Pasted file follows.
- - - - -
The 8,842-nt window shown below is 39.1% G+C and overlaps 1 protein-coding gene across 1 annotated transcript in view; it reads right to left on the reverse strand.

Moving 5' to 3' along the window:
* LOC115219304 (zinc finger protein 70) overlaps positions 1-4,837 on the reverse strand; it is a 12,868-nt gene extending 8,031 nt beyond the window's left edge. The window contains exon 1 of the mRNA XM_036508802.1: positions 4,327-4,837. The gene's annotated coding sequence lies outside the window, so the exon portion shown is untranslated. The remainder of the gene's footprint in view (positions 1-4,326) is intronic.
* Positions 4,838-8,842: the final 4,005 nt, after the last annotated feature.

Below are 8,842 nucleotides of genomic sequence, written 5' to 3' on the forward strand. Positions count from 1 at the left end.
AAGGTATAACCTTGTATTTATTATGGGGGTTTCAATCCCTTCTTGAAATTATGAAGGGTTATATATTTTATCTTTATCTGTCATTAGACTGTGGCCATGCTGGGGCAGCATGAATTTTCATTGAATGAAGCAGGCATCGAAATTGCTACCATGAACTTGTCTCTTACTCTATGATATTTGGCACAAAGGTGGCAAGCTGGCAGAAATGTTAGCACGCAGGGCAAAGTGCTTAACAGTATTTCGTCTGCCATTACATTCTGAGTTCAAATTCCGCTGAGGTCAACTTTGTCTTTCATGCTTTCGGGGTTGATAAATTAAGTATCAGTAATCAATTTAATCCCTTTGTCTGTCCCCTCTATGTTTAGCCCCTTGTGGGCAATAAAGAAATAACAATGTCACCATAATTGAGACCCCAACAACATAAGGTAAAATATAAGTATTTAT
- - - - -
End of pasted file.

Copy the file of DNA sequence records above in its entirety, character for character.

The 8,842-nt window shown below is 39.1% G+C and overlaps 1 protein-coding gene across 1 annotated transcript in view; it reads right to left on the reverse strand.

Moving 5' to 3' along the window:
* LOC115219304 (zinc finger protein 70) overlaps positions 1-4,837 on the reverse strand; it is a 12,868-nt gene extending 8,031 nt beyond the window's left edge. The window contains exon 1 of the mRNA XM_036508802.1: positions 4,327-4,837. The gene's annotated coding sequence lies outside the window, so the exon portion shown is untranslated. The remainder of the gene's footprint in view (positions 1-4,326) is intronic.
* Positions 4,838-8,842: the final 4,005 nt, after the last annotated feature.

Below are 8,842 nucleotides of genomic sequence, written 5' to 3' on the forward strand. Positions count from 1 at the left end.
AAGGTATAACCTTGTATTTATTATGGGGGTTTCAATCCCTTCTTGAAATTATGAAGGGTTATATATTTTATCTTTATCTGTCATTAGACTGTGGCCATGCTGGGGCAGCATGAATTTTCATTGAATGAAGCAGGCATCGAAATTGCTACCATGAACTTGTCTCTTACTCTATGATATTTGGCACAAAGGTGGCAAGCTGGCAGAAATGTTAGCACGCAGGGCAAAGTGCTTAACAGTATTTCGTCTGCCATTACATTCTGAGTTCAAATTCCGCTGAGGTCAACTTTGTCTTTCATGCTTTCGGGGTTGATAAATTAAGTATCAGTAATCAATTTAATCCCTTTGTCTGTCCCCTCTATGTTTAGCCCCTTGTGGGCAATAAAGAAATAACAATGTCACCATAATTGAGACCCCAACAACATAAGGTAAAATATAAGTATTTAT